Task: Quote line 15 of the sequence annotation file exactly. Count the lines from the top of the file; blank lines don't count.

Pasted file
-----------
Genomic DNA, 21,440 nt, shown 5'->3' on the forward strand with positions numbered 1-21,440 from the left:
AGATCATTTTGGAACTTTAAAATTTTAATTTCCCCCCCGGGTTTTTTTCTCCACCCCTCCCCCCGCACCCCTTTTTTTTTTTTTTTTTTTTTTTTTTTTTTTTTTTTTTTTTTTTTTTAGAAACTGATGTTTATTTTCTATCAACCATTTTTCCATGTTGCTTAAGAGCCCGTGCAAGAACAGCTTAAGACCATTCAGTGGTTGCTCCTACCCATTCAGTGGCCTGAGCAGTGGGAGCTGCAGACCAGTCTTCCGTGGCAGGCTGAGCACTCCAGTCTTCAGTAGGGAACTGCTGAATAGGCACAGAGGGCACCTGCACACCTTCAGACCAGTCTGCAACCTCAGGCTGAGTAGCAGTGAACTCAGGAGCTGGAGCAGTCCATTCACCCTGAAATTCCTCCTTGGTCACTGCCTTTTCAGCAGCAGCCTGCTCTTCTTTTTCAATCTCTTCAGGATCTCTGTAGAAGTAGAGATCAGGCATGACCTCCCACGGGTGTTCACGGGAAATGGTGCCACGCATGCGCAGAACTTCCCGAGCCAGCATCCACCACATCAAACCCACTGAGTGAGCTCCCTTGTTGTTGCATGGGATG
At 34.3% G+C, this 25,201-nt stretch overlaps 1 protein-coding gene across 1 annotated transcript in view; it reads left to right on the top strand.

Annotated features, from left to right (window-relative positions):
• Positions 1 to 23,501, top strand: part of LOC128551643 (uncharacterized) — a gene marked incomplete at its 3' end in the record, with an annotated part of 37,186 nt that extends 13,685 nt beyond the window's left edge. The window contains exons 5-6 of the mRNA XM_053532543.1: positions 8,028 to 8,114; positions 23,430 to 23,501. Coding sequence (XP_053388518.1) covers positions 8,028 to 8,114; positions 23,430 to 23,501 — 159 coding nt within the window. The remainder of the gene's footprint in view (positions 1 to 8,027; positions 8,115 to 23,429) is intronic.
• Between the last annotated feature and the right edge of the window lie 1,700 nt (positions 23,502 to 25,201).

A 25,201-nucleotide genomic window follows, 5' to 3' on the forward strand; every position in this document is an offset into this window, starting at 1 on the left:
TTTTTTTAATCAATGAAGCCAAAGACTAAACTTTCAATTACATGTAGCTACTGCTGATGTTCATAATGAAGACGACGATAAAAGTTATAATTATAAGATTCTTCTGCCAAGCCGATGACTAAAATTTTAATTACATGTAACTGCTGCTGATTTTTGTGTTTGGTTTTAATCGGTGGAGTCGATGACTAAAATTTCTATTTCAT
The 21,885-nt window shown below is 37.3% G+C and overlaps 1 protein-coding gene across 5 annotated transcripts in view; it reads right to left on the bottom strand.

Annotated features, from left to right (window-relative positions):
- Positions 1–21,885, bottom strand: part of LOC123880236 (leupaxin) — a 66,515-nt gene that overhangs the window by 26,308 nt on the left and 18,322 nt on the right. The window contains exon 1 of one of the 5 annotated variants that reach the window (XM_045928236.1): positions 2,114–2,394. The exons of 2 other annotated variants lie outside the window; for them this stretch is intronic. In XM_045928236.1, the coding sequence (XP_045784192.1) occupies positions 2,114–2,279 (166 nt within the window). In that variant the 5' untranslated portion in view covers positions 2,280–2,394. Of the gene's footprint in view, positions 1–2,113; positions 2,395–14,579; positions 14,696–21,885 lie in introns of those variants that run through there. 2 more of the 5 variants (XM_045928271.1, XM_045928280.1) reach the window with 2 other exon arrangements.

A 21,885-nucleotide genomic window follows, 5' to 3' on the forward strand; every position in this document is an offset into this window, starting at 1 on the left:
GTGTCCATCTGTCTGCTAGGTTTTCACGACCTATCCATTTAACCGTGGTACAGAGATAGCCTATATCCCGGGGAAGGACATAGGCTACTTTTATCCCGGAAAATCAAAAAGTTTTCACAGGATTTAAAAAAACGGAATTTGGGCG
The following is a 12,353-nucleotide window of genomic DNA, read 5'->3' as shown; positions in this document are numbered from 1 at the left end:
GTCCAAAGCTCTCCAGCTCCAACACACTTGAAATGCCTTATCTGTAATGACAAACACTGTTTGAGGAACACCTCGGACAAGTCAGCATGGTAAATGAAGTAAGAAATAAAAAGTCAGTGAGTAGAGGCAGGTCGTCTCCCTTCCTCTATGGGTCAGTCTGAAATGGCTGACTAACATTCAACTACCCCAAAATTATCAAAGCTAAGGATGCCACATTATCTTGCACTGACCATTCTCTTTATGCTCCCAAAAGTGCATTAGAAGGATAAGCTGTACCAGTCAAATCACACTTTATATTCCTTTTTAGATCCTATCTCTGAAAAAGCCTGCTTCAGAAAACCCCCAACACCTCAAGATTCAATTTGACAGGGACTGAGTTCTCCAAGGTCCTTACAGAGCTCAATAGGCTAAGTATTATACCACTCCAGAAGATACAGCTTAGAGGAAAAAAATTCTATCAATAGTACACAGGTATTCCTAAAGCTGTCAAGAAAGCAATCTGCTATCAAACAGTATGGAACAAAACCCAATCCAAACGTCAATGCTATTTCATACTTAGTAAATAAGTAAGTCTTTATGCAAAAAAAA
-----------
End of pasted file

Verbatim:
GTCCAAAGCTCTCCAGCTCCAACACACTTGAAATGCCTTATCTGTAATGACAAACACTGTTTGAGGAACACCTCGGACAAGTCAGCATGGTAAATGAAGTAAGAAATAAAAAGTCAGTGAGTAGAGGCAGGTCGTCTCCCTTCCTCTATGGGTCAGTCTGAAATGGCTGACTAACATTCAACTACCCCAAAATTATCAAAGCTAAGGATGCCACATTATCTTGCACTGACCATTCTCTTTATGCTCCCAAAAGTGCATTAGAAGGATAAGCTGTACCAGTCAAATCACACTTTATATTCCTTTTTAGATCCTATCTCTGAAAAAGCCTGCTTCAGAAAACCCCCAACACCTCAAGATTCAATTTGACAGGGACTGAGTTCTCCAAGGTCCTTACAGAGCTCAATAGGCTAAGTATTATACCACTCCAGAAGATACAGCTTAGAGGAAAAAAATTCTATCAATAGTACACAGGTATTCCTAAAGCTGTCAAGAAAGCAATCTGCTATCAAACAGTATGGAACAAAACCCAATCCAAACGTCAATGCTATTTCATACTTAGTAAATAAGTAAGTCTTTATGCAAAAAAAA